Executives, leaders, industry experts and senior decision makers from the realms of business, politics, society and academia gathered in Berlin in May for the fourth annual Global Female Leaders summit. More than 300 people from far-flung corners of the globe spent 2 and a half days at the unique event that involved a diverse program of insightful presentations, spotlight sessions, think tanks and panel discussions.
The in-depth discussions and captivating presentations were interspersed with networking opportunities where attendees refuelled with coffee and snacks and discussed the big ideas and issues brought to light at the summit. The event offered plenty of opportunity to make new connections, with lunches, a cocktail reception and a gala dinner.
The opening presentation by Janet Henry, Global Chief Economist, HSBC UK, and ensuing panel discussion delved straight into the big issues of the uncertainties in the global economy, globalisation, and the rise of populism. Questions were raised, such as: how can corporates counter populism; how to bridge the growing gap between the elite and the population left behind; and would a universal basic income ever work?
Foreign correspondent and TV journalist at RTL Television Germany/France, Dr Antonia Rados said “the economy shouldn’t determine the lives of people, politics should”. Stephanie Foster, Partner Smash Strategies and Former Adviser to the US State Department, highlighted the importance of trust and open communication that is essential among world leaders: “Communicate your decisions, even if people disagree with you!”
And – a topic raised again recently by Mark Zuckerberg – will a universal basic income strategy ever work? While the consensus is that it’s a good idea, put simply, “It’s too costly,” argues Dr Henrik Enderlein, Professor of Political Economy, Vice-President and Dean of Strategy, Hertie School of Governance, Germany. “Growth is good but progress creates losers and we need to compensate them and get better at that,” he adds, referring to the rise of automation and robotics.
How to best navigate the digital world, was a hot topic and one of the major themes of the summit. Was the tone grim or one of despair as these big issues were brought to light? Absolutely not. Will robots take our jobs? Should people have to do jobs that a robot is capable of completing? The atmosphere was one of inspiration and opportunity, of highlighting the need for leaders and organisations to focus on innovation and to support education and training.
Senior executives, business leaders and entrepreneurs peeled away each afternoon for a range of interactive think tank sessions.
Throughout the event the energy was upbeat and inspiring, with speakers tackling some of the big issues facing the world to insightful and touching talks from women (and men) undertaking incredible projects and empowering others.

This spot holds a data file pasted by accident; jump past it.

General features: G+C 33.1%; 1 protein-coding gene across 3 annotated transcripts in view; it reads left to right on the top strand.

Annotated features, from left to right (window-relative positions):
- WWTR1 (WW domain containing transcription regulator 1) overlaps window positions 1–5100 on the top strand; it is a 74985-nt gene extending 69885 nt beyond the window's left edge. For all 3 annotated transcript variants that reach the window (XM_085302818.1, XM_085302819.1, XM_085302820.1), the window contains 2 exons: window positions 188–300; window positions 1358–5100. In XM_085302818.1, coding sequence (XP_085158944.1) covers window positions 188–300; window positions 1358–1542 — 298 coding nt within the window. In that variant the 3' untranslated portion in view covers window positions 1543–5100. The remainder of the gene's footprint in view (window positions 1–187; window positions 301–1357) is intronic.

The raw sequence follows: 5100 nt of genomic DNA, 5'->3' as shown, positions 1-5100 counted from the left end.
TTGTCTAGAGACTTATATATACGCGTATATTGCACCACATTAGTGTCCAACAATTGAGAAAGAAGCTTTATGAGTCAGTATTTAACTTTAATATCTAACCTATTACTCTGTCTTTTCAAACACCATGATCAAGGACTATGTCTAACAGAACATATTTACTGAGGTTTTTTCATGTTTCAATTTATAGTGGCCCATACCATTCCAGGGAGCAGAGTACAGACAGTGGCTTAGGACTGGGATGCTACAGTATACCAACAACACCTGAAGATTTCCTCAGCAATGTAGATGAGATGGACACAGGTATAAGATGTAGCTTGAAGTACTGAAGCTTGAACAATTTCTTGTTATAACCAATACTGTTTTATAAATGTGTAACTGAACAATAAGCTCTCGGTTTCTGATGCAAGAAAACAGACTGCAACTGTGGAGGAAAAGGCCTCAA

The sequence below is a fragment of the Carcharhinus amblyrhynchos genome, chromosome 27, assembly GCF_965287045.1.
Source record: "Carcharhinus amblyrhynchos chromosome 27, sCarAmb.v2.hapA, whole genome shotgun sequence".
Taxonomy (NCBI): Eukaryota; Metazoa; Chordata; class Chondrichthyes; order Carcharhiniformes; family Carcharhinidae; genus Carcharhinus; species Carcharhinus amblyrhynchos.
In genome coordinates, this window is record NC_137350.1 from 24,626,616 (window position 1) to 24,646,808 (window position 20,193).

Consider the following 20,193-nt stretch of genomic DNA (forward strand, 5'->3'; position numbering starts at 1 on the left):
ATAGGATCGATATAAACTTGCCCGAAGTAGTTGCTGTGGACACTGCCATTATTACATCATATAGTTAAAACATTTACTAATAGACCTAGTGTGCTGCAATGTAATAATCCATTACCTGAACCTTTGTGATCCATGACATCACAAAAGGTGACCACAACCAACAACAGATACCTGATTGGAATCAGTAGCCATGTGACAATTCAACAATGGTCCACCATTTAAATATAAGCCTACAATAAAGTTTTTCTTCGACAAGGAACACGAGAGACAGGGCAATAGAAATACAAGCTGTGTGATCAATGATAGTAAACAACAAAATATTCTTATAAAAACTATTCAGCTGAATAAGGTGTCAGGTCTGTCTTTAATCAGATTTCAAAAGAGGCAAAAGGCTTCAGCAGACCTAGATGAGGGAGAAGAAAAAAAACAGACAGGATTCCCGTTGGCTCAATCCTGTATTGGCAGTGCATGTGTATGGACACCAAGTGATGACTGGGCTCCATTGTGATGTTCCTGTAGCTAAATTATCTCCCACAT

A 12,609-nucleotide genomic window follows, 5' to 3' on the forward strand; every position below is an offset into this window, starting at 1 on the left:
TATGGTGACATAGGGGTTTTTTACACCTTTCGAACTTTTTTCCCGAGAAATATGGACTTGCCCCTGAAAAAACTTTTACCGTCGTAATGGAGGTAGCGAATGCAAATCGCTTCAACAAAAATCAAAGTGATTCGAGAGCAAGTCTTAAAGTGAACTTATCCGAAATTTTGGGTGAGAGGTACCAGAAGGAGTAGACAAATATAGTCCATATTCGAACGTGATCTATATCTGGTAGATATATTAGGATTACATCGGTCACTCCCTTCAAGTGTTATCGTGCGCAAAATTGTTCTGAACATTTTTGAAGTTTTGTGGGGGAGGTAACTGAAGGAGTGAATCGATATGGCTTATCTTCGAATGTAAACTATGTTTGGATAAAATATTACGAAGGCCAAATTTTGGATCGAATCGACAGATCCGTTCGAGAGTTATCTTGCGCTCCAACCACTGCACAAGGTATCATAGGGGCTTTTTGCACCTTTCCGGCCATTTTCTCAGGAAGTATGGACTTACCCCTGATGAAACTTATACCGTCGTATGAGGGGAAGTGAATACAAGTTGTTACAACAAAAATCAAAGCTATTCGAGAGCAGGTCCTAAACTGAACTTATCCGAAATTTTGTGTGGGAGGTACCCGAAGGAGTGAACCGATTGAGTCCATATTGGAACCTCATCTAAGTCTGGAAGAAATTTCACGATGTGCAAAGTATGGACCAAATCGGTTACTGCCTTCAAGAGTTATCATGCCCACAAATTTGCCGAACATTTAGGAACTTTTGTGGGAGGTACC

Shaking up the world of tech and health care, co-founder of Open Bionics Samantha Payne gave a moving talk in her Spotlight Session. Her start-up is using bionics to create sci-fi- and Disney-inspired limbs for children. Not only that, they are making the whole prosthetics process, which can be traumatising for kids, and costly, much better.
Hers was a message of never giving up despite the obstacles of traditional systems, and of putting customers first – Open Bionics open sources all its files and works closely with amputees. “What inspires me? All the founders before me who said ‘You can’t’,” says Samantha. “It’s easy to say no and to criticise, and it’s harder to get out there and push forward.”
Another powerful moment was journalist, filmmaker and activist Sharmeen Obaid-Chinoy’s speech about her Academy Award-winning film A Girl in the River – The Price of Forgiveness, and its exposure of honour killings. While the funny and endearing Nazanin Daneshvar, CEO and founder of Takhfifan website in Iran, told her story of succeeding in the tech world as a female, despite having the odds stacked against her.
She also shared her everyday mantra to success – What do I want? What do I give? What’s next? And said: “I’m here to show the girls back home what they’re capable of.” Also championing female entrepreneurs and highlighting the opportunities of the sharing economy was CEO and founder of Love Home Swap, and Allbright, Debbie Wosskow OBE.
She spoke of the benefits of finding someone on your level, to bounce ideas off and collaborate with. Senior executives, business leaders and entrepreneurs peeled away each afternoon for a range of interactive think tank sessions.
These were a chance for networking and open discussion in groups on topics like being effective on non-executive boards, AI, leveraging public–private partnerships, and customer-centric thinking, to name just a few. In one session, Elisabeth Bauer from Google Germany fostered thoughtful discussion around responsible leadership and the opportunities and challenges of the fourth industrial revolution.
The digital focus over the course of the summit was broad, encompassing jobs of the future, what our workplaces will be like and how we can be future-proof, as well as the impacts on our healthcare systems, our cities, financial systems, the media – and the kind of leadership needed to make it happen successfully and effectively.
With the rise of digital, automation, AI, robotics and all that technology is bringing to the world, our organisations, governing bodies, citizens and leaders must also undergo significant change. While a range of topics and issues were covered over the 2 and a half days of the Global Female Leaders summit 2017 much of it came down to the essential role of leadership. Because no matter what’s in store for the future of this world, one thing is crucial: good global leaders. And that comes down to you.
The next Global Female Leaders summit is scheduled to take place at the Ritz-Carlton, Berlin on 23–25 April 2018. globalfemaleleaders.com